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Friday, May 27, 2022

Greater flamingos paint MMR pink with record numbers this year

Between December 2021 and March 2022, the Thane Creek Flamingo Sanctuary (TCFS) witnessed 54,000 greater flamingos. In pre-pandamic 2019, 25,000 greater flamingos were recorded at TCFS.

Written by Sanjana Bhalerao | Mumbai |
Updated: May 12, 2022 11:56:00 am
Mumbai: Greater flamingos paint MMR pink with record numbers this yearThis is the highest since 2018, when BNHS annual flamingo monitoring exercise began. (Nandish Songire, Mangrove Foundation)

THE Mumbai Metropolitan Region (MMR) has recorded the highest number of greater flamingos in 2021-22. This is the highest since 2018, when the Bombay Natural History Society (BNHS) annual flamingo monitoring exercise began.
Between December 2021 and March 2022, the Thane Creek Flamingo Sanctuary (TCFS) witnessed 54,000 greater flamingos. In pre-pandamic 2019, 25,000 greater flamingos were recorded at TCFS.

Rahul Khot, deputy director, BNHS, said, “The first time that a large number of greater flamingos was observed, around 8,000 of them in Sewai region, was in 1994 by a Mumbai Port Trust official. There has been no dedicated study since.”

flamingos in mumbai Flamingos seen during Flamingo festival at Sewri, Mumbai, April 22, 2017. (Express Archive/Kevin D’souza)

Khot added that at present, he can’t pinpoint a reason behind the rise in the number, but some of the hypothesis are: Loss of their historic feeding grounds, increase in their population, or finding the Thane creek richer and resourceful. In Sewri and Nhava, 17,000 and 227 greater flamingos were recorded respectively. Juvenile (5%) and sub-adult (21%) numbers were lower than those of adults across the three regions.

This is a sharp increase, especially since the year before that (2020-21) when the greater flamingo abundance was the lowest (324-569) across all three regions and less than 2 per cent of the population recorded in the preceding two years.

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The population of the lesser flamingos has witnessed a marginal increase across all three locations – 65,000 at TCFS, 25,000 at Sewri, and 9000 at Nhava from December 2021 to March 2022.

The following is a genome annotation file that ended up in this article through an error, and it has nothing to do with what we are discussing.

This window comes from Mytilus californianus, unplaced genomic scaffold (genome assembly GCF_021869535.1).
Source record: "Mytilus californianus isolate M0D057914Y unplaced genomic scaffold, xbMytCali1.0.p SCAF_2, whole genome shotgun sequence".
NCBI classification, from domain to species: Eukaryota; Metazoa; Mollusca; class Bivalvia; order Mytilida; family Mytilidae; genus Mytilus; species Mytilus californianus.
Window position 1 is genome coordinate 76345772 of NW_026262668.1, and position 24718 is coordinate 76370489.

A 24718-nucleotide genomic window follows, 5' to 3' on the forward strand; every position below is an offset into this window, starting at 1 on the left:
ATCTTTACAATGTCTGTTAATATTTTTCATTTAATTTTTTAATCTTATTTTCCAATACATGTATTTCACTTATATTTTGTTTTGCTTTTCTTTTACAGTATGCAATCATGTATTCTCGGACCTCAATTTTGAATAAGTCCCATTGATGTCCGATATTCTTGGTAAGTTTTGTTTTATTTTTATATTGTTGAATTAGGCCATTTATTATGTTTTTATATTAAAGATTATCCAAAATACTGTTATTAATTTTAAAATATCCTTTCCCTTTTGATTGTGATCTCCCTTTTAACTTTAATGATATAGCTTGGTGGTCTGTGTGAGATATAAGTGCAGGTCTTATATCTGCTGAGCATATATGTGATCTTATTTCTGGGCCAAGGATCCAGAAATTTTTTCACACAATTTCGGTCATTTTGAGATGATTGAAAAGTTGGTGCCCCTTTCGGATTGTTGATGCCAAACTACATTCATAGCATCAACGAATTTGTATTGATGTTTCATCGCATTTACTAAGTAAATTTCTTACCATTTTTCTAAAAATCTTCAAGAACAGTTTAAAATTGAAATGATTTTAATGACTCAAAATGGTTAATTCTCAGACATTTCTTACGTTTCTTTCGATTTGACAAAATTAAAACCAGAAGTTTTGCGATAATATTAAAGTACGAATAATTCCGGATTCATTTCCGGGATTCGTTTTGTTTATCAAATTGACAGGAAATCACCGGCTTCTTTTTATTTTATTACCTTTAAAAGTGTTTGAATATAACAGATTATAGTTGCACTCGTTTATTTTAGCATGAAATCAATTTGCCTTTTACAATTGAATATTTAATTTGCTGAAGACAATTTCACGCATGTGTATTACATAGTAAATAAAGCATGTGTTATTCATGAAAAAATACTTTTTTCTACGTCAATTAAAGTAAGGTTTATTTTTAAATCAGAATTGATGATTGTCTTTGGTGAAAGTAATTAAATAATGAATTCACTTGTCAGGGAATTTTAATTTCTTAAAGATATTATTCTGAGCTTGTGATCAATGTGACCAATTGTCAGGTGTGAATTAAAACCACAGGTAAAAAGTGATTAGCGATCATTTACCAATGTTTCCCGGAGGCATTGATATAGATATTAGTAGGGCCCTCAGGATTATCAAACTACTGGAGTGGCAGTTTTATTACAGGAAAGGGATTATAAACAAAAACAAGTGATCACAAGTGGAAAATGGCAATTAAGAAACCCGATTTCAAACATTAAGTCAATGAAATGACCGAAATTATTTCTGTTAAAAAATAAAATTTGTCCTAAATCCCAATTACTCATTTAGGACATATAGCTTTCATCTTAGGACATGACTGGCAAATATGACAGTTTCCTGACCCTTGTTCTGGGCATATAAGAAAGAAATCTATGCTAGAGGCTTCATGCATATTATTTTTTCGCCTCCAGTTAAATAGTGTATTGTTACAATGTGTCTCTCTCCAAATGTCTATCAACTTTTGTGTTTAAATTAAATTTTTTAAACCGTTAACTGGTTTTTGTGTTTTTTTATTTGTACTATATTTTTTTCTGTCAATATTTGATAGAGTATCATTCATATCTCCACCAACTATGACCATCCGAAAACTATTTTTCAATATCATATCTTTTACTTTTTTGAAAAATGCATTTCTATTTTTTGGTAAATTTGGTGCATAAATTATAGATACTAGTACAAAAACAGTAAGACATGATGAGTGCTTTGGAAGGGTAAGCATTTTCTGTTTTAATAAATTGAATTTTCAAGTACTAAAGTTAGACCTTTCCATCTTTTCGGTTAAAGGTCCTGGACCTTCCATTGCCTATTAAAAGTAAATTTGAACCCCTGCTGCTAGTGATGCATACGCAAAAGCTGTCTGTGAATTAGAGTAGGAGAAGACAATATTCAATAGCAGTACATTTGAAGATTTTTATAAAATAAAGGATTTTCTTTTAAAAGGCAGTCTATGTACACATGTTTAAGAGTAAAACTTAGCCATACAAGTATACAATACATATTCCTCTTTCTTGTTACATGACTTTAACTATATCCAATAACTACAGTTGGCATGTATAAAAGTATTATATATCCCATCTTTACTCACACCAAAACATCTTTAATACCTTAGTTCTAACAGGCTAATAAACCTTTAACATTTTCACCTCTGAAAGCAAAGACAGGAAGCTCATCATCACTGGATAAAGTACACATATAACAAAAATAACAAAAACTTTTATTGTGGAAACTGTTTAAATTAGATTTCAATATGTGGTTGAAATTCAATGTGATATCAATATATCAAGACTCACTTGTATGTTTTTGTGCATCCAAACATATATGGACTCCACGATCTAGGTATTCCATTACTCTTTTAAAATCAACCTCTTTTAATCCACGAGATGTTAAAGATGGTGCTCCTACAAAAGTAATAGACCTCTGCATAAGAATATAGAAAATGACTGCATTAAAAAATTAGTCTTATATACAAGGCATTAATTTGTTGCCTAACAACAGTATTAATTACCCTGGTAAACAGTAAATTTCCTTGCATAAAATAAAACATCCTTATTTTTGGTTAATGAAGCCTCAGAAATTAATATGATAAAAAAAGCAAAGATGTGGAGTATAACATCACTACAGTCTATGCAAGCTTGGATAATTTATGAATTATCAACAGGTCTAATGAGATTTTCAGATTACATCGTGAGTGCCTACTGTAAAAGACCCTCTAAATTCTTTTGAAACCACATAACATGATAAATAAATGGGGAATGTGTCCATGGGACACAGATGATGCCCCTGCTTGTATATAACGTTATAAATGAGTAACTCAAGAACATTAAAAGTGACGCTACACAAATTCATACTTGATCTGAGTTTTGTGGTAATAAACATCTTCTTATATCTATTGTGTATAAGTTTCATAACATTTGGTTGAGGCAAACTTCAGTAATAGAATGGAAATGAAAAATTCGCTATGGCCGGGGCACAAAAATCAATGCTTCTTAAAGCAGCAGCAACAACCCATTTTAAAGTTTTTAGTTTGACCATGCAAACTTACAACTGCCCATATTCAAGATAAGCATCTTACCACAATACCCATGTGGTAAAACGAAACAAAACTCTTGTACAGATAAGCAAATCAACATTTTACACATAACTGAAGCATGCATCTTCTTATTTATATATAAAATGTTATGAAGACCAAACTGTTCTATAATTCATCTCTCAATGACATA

“In the last couple of years, we observed a smaller number of greater flamingos. One of the reasons might be our inability to conduct surveys from March to May due to the pandemic restrictions. The highest number of flamingos is generally observed during these three months,” said Rahul Khot, deputy director, BNHS, adding that his team was currently investigating the reasons for this sharp increase.

flamingos in mumbai A flock of Flamingos at the Thane Creek Flamingo Sanctuary, on April 30, 2017. (Express Archive/Narendra Vaskar)

Khot added, “Greater flamingos prefer freshwater and estuary environments, which Mumbai offers in plenty, thanks to its creeks and inland wetlands.”

Of the six species of flamingos in the world, two are found in India: the tallest of them, the greater flamingo (Phoenicopterus roseus) and the smallest one, the lesser flamingo (Phoeniconaias minor) between November and May. Greater flamingos have black-tipped light pinkish beaks, yellowish eyes, and pinkish-white body colour. They have a mixed feeding pattern and feed on insects, small fishes and algae. Their neck is a perfect S-shape while the lesser flamingos are more pink, with dark beaks and red eyes, and only feed on algae. Their neck is inverted (J shaped). The majority of flamingos that come to Mumbai are lesser flamingos.

Approximately 1,33,000 flamingos were observed this year (during April) across the TCFS, Sewri-Nhava and adjacent zones, said Khot. In comparison, 1,03,000 flamingos were spotted in 2020-21 (during February), 96,400 during 2019-20 (February), and 1,20,000 during 2018-19 (March).

Flamingos usually visit MMR wetlands from November to May mostly for feeding purposes from breeding sites in the Gujarat region as well as Iran. Migration from breeding grounds starts after the monsoon when water-filled regions start drying up. However, owing to the good availability of water over the past few years through winter, their arrivals have been delayed.

Flamingos usually visit MMR wetlands from November to May mostly for feeding purposes from breeding sites in the Gujarat region as well as Iran. (Express Archive/ Narendra Vaskar)

Since 2017, BNHS is conducting flamingo survey in the region as a part of a decadal survey project (up to 2027) – to map and count Mumbai’s migratory birds and to study the impact of the Mumbai Trans-Harbour Link on flamingos and other avifauna in the Thane Creek, Sewri, Nhava, and surrounding areas, as well as identify mitigation measures.

“In previous years, the TCFS reported over one lakh flamingos, including this exceptional record of the maximum number of greater flamingos this year. We intend to protect these migratory birds and their habitat for posterity. We had also proposed certification of TCFS for Ramsar Site (Wetlands of International Importance) and the same has been cleared by Chief Minister Uddhav Thackeray,” said Virendra Tiwari, Additional Principal Chief Conservator of Forests, Mangrove Cell.

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